Brexit, Brexit, Brexit…

You can easily tell when you’re on a British TV station, they are always talking about Brexit, the exit of the UK from the European Union.  It’s without doubt the most discussed, examined and debated issue in Britain, to the point of being obsessive.

Almost two years ago the British people voted in a referendum to leave the EU, i.e. to carry out Brexit.  But, since then there have been interminable negotiations with the EU, internal splits within British parties, UK elections, parliamentary maneuvers, resignations galore, and finally as the deadline for the actual Brexit looms, successful agreements.  And at the same time, as those who oppose Brexit and those who think the UK-EU agreement reached will not be a clean break or a “hard Brexit”, there have been calls for going back to the beginning and having another referendum.  Oh, no, how boring!

Since Theresa May became PM when anti-Brexit Conservative leader David Cameron resigned, she has struggled manfully with this issue.  She even called an election to gain support, but unfortunately for her she lost support.  However, she was saved by the small Northern Ireland Democratic Unionist Party (DUP) that formed a coalition with her Conservatives.  But, then there is a sting in the tail, as soon as May revealed the outlines of the Brexit terms at a meeting at her official residence Chequers, she has been dogged by an even greater split within her own party.

And when the official papers for the Brexit terms (585 pages) and the expected relationship between the UK and EU after Brexit (26 pages) were published this week, a veritable explosion occurred.  Three Ministers resigned, the former Brexit Minister himself opposes the agreement, and the DUP decided not to support the terms of Brexit.  Part of the reason for this is that the Irish Republic (Eire) is in the EU, and Northern Ireland (and Scotland) voted against Brexit, while the rest of the UK voted for it.  Then the issue of the Eire-NI/UK border became crucial, since no-one wants it to be a “hard” border, but if Eire is in the EU and NI is out, how can this be managed.  Also, the issue of Gibraltar came up between Spain and the UK, but this has been finessed by agreeing to discuss any future changes with Spain.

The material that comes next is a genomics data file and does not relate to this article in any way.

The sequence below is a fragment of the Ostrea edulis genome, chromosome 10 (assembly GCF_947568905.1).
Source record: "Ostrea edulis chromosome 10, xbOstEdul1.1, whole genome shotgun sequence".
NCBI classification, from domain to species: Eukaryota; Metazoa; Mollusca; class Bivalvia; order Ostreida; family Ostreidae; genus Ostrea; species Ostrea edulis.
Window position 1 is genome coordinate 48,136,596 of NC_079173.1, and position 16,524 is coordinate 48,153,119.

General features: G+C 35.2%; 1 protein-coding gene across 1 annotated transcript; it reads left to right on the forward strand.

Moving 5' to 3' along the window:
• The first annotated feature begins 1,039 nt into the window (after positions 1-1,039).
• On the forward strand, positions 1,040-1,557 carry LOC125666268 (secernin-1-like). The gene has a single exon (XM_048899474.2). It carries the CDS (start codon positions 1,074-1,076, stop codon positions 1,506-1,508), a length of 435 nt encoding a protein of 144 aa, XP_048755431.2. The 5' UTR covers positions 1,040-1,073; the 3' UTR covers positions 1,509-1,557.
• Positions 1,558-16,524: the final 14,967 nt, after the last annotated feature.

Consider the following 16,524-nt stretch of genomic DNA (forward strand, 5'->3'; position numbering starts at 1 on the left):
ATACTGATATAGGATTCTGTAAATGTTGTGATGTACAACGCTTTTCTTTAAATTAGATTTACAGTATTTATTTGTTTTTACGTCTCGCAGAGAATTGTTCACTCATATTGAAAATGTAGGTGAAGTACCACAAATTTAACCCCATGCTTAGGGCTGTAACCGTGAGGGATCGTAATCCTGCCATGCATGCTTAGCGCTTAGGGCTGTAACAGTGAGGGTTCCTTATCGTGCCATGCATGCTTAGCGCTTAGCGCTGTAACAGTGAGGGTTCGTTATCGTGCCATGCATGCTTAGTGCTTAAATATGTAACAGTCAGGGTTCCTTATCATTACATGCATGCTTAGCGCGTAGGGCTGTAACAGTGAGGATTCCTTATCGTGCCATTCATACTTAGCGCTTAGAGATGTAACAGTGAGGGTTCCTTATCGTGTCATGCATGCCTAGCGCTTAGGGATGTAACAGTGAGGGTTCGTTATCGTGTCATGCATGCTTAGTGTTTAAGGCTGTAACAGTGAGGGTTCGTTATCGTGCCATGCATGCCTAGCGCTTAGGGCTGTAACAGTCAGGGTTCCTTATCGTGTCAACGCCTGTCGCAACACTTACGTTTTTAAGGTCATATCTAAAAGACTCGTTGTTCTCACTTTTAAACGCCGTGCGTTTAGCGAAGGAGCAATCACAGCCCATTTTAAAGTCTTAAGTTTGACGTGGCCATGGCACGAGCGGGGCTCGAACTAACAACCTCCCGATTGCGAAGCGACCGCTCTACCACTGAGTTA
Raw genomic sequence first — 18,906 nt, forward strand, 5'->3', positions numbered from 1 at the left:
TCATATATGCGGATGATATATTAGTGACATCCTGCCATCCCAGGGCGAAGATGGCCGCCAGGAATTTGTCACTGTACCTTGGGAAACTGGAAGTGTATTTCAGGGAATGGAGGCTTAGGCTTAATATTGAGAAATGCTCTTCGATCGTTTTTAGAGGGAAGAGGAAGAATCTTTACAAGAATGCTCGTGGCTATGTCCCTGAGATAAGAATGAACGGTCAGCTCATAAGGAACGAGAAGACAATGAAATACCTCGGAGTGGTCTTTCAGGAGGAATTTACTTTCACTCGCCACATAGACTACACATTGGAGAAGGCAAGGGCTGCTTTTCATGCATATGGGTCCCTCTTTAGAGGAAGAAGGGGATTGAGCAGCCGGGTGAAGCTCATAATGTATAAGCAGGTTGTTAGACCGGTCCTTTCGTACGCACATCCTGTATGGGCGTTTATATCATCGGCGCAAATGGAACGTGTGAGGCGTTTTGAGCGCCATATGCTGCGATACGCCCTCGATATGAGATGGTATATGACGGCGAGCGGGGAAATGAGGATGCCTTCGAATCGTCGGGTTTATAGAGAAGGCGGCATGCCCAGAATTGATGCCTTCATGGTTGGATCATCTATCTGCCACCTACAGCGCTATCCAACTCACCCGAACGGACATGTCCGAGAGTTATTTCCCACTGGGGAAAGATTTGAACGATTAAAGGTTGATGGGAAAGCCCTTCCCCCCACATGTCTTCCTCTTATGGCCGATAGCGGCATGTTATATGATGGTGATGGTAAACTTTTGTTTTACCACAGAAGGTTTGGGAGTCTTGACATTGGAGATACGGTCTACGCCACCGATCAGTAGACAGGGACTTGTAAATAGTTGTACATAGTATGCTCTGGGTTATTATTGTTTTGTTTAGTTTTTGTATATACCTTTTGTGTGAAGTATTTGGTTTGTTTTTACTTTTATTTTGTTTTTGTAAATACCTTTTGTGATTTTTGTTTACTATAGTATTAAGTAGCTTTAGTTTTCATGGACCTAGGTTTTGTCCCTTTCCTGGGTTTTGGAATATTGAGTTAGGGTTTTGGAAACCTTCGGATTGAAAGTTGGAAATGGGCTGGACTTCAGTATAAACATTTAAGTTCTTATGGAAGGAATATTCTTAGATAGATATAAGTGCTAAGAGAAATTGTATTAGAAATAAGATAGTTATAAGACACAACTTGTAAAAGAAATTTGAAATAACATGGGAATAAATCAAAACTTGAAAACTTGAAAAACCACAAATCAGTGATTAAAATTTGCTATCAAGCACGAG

Today Boris Johnson, former FM of the UK, who resigned because he wants a “hard” Brexit, spoke to the DUP at their conference in NI, and they gave him a strong welcome.  But, Theresa May stated last week that the current agreement is the only one available and is the best that Britain can get.  But, it must now be voted on and approved by both the British and the EU Parliaments.  If it fails in either, then there will be NO Brexit agreement and Britain must leave the EU without an agreement.  This would cause massive chaos.  The hope is that the majority, even those who oppose some aspects of this agreement, when push comes to shove, will vote for it rather than risk a no-agreement Brexit.

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